Key Point 8-11. Employees and applicants for employment who believe that an employer has violated a federal civil rights law must pursue their claim according to a specific procedure. Failure to do so will result in the dismissal of their claim.
A federal court in Pennsylvania ruled that a denominational agency did not engage in unlawful "national origin" discrimination against a Romanian-born employee as a result of (1) a single comment that the employee heard another employee make about immigrant workers, and (2) a requirement that the employee have a doctor's note authorizing all future sick days. An American citizen of Romanian birth (the "plaintiff") was employed by a denominational agency for five years in the accounting department. From the beginning of her employment, the plaintiff's superiors complained about the quality and slowness of her work. At a meeting to address these complaints, the plaintiff alleged that two fellow employees engaged in an inappropriate conversation about immigrants after the presidential election in 2004. Specifically, she claimed that they pointed at her and said that the reason Americans do not have enough jobs is because President Bush brings immigrants to the United States. She filed a complaint with the human resources director, who investigated the matter and assured the plaintiff that any similar comments would not be tolerated.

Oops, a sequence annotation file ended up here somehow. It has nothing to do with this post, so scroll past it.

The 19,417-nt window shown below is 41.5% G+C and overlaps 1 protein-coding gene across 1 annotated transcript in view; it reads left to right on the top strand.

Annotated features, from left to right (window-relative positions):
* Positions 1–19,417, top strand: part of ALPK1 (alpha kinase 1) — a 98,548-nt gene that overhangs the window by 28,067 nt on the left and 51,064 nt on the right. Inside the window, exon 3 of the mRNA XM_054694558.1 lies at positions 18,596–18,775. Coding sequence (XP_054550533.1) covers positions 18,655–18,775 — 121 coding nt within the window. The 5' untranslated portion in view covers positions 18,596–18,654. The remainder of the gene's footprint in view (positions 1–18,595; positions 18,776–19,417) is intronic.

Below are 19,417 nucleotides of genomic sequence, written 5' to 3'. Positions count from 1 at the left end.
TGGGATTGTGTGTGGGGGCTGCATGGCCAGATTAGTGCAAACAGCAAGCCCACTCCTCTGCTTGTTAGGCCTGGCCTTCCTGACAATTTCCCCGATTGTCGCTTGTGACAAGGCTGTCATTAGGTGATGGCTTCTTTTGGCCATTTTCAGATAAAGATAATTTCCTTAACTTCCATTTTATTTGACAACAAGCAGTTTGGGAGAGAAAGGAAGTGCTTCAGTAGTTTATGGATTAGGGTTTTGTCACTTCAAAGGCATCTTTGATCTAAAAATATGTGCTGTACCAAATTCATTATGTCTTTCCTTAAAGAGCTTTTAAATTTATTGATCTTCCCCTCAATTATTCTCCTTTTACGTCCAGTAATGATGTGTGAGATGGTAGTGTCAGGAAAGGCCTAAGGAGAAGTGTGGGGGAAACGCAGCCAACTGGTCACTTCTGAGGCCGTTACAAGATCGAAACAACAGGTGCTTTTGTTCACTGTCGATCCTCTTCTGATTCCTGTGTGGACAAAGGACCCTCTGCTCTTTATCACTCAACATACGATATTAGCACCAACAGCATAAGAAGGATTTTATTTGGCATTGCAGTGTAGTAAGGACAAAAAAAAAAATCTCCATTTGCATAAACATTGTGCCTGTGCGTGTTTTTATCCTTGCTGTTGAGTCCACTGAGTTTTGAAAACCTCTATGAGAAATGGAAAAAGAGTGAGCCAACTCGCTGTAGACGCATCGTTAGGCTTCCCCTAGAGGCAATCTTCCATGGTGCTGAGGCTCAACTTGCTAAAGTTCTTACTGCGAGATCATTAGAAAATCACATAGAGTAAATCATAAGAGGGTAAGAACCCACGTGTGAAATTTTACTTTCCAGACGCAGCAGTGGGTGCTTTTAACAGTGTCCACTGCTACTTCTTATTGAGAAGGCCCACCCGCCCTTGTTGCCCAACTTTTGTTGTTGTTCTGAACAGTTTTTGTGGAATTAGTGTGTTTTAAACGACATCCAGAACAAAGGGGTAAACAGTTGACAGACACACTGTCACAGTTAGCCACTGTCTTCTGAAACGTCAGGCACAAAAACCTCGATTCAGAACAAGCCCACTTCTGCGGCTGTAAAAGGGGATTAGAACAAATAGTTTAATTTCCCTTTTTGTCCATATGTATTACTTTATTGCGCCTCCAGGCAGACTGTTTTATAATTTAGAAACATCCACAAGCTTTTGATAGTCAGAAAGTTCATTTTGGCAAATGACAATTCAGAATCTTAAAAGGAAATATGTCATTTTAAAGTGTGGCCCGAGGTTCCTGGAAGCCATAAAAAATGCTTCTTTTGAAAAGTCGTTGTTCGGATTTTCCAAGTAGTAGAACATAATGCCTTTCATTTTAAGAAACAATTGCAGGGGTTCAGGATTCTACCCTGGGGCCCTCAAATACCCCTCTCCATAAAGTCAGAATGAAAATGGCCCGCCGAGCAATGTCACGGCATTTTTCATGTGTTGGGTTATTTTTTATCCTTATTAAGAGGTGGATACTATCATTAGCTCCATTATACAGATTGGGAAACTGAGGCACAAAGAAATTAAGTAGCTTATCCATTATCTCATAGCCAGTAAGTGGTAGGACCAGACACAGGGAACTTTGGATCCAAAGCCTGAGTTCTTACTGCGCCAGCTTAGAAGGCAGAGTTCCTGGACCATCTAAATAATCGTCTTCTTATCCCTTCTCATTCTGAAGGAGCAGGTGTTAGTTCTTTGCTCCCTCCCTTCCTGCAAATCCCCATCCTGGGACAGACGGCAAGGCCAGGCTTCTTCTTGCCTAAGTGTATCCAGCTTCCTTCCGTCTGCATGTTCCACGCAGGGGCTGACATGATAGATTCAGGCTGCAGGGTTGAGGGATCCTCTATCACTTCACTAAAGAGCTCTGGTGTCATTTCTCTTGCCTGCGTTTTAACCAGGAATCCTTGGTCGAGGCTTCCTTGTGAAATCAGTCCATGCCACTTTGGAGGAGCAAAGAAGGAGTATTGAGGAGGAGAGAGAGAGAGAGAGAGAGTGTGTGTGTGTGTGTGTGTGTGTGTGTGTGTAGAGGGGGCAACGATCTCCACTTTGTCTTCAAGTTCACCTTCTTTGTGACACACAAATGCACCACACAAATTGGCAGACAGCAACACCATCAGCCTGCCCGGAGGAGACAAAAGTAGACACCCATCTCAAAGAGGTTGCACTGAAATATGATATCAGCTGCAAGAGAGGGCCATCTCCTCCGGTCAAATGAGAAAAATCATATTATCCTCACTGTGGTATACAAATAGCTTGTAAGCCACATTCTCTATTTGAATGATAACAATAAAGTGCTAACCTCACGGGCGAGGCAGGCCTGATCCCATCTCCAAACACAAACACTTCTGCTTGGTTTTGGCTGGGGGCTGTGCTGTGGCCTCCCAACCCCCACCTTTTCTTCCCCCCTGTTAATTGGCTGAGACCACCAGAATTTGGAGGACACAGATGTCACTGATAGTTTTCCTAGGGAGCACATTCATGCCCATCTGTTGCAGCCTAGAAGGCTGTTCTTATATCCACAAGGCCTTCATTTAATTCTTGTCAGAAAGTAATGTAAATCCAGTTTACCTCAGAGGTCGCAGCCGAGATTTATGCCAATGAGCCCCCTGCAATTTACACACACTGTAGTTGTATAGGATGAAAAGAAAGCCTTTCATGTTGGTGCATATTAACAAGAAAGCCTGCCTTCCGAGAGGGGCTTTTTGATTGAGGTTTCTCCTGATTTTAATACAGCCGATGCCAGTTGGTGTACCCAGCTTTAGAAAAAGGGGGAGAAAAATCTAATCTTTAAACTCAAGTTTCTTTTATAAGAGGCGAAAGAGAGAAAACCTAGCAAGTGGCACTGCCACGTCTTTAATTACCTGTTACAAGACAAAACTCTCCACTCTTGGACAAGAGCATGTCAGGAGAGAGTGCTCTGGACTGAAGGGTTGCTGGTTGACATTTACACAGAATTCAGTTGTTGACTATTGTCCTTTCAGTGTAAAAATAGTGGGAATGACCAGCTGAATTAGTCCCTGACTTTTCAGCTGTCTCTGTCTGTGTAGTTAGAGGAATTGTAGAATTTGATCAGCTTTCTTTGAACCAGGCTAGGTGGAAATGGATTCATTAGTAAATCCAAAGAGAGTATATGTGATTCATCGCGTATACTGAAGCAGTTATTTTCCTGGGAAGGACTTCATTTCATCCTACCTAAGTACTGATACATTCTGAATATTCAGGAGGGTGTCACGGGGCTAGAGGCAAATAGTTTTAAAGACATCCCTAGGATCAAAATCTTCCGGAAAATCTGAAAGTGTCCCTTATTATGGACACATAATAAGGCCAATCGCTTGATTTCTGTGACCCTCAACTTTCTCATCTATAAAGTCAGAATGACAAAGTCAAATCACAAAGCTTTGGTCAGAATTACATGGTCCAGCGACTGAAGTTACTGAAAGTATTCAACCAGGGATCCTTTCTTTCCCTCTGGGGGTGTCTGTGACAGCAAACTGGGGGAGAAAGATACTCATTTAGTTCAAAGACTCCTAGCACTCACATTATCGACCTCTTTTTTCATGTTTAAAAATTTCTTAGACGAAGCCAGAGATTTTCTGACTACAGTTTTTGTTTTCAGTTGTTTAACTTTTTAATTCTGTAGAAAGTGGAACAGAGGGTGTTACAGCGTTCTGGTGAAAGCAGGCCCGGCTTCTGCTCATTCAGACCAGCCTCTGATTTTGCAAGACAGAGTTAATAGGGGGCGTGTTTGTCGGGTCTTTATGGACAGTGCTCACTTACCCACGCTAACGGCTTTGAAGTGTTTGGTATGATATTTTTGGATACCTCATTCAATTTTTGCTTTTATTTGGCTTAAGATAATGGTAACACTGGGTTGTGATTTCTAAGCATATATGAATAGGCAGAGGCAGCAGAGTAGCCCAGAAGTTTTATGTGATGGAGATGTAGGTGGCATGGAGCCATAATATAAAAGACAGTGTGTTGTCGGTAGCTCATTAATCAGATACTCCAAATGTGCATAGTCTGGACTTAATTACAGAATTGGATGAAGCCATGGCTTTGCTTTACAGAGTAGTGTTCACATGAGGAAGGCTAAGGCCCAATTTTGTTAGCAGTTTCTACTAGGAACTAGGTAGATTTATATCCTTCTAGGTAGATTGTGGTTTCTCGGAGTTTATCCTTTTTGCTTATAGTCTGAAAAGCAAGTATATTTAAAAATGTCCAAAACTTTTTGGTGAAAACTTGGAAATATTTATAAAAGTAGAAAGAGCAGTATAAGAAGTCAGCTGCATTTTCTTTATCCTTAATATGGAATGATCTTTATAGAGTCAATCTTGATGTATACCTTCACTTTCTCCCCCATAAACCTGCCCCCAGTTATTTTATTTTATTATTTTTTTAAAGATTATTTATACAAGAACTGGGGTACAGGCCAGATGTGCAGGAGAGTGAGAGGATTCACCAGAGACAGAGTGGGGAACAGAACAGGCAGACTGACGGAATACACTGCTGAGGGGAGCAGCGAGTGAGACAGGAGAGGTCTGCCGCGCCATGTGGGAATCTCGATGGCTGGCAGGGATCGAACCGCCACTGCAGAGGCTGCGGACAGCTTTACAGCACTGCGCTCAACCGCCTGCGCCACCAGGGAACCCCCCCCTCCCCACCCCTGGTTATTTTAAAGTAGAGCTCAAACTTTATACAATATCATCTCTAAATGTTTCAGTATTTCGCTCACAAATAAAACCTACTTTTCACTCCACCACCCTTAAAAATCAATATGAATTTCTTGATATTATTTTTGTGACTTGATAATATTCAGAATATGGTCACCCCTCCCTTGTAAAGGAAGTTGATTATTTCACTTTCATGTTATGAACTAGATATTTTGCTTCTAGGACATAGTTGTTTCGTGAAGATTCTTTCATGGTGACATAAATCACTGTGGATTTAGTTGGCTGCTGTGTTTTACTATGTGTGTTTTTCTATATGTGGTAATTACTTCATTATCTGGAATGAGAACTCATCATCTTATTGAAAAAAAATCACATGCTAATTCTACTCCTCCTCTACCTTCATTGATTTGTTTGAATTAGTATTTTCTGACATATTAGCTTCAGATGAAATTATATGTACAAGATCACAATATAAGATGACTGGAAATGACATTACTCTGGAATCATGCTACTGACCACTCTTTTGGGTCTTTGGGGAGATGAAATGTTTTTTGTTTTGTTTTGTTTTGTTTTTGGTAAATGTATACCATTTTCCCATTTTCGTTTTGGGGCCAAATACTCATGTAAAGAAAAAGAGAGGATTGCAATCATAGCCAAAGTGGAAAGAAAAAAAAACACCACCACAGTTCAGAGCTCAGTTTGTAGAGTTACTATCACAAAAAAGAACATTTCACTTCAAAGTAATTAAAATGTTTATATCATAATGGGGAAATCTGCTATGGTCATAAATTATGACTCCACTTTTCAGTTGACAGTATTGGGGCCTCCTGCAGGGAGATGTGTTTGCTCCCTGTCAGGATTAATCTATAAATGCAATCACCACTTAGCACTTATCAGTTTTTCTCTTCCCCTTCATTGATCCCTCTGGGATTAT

After four years of employment, the plaintiff was informed that she must obtain a doctor's authorization for any future sick days. This requirement was due to concerns the plaintiff's superiors had concerning the number of sick days she was taking as well as discrepancies involving the number of sick days she took and the employer's payroll records.